The Reel Infatuation Blogathon is an event devoted to favorite movie characters, hosted by Silver Screenings and Font and Frock. For a complete list of participating bloggers, visit the links at either site.
from my VHS collection
Larry wasn't born with the brains God gave a duck but he was my brother and he shouldna oughta died like that: shot, left in the snow in the middle o' the night. I told him to stay on 71 when he called me: "Stay on 71," I says, "that'll take ya to I-94 and I-94'll take ya to Minneapolis." Don't know how he ended up in Brainerd, but that's Larry for ya - and all on account o' him and his girlfriend needin' to go to that damfool Three Stooges film festival.
I went to Brainerd to... you know, identify the bodies and all. Long drive from Billings.
I got there and went to the police station and that's where I met Sheriff Marge Gunderson.
Now let me say right here, I got nothin' against a woman doin' a man's job in principle, but I do believe there are some jobs men are simply better suited for: dangerous jobs, life-threatenin' jobs, like police. After all, it's a man's duty to protect a woman, keep her safe. It's what I was taught, what I think is right. Other men may say they protect their women and then do things like smack them around for livin', but not Earl Grady. No sir.
So seein' a lady cop caught me off guard at first, but I figure, small town like Brainerd, she probably doesn't have much to do. But then she got up from behind her desk.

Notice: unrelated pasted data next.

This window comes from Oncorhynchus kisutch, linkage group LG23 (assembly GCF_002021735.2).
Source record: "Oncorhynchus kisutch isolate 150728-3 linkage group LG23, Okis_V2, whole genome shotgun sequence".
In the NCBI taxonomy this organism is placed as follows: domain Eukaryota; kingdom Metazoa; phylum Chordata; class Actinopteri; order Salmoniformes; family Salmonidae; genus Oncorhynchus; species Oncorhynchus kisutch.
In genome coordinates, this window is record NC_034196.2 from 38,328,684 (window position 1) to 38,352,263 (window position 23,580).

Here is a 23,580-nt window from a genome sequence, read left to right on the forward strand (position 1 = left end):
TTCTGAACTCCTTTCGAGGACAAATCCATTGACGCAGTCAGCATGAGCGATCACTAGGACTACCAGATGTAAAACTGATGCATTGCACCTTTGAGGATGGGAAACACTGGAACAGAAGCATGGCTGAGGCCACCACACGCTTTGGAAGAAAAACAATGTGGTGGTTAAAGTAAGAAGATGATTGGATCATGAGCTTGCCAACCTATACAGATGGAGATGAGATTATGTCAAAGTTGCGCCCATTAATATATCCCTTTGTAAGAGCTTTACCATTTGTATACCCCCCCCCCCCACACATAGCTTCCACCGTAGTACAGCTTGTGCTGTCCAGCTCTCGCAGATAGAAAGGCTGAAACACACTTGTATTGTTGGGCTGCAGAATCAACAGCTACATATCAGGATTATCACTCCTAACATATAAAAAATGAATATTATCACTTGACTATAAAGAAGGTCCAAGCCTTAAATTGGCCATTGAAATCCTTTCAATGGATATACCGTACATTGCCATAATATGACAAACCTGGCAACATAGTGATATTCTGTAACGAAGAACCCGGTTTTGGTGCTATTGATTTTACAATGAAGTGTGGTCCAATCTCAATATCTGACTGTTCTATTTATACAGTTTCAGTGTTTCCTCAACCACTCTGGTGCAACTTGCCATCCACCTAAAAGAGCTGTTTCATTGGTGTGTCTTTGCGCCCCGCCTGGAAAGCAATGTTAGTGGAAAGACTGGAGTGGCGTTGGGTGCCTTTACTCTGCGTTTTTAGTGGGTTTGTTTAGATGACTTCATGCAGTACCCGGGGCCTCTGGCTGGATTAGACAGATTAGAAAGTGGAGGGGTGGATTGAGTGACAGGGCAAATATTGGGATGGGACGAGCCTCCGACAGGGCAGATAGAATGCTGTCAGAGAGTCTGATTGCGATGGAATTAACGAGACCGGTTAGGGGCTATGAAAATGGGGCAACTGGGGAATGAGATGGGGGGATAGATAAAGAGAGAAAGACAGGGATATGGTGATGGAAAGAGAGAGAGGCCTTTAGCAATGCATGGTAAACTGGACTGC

As God is my witness, this lady cop was... with child.
I'd seen enough. I demanded someone else look for Larry's killer. Ain't right for a woman to put herself in danger when she's in a family way. Let the state troopers deal with this, I says, especially since one of their own got killed too. Maybe I came on a little too strong with the sheriff, but I couldn't help it, on account of my brother and all. The wife, she always tells me I should be more careful.
Well sir, Sheriff Gunderson looked me square in the eye, all calm-like, and said I wouldn't find one statie who knows the area better than her - and anyway, she already checked out the scene o' the crime with her deputy and she got a lead on the car the killer drove in.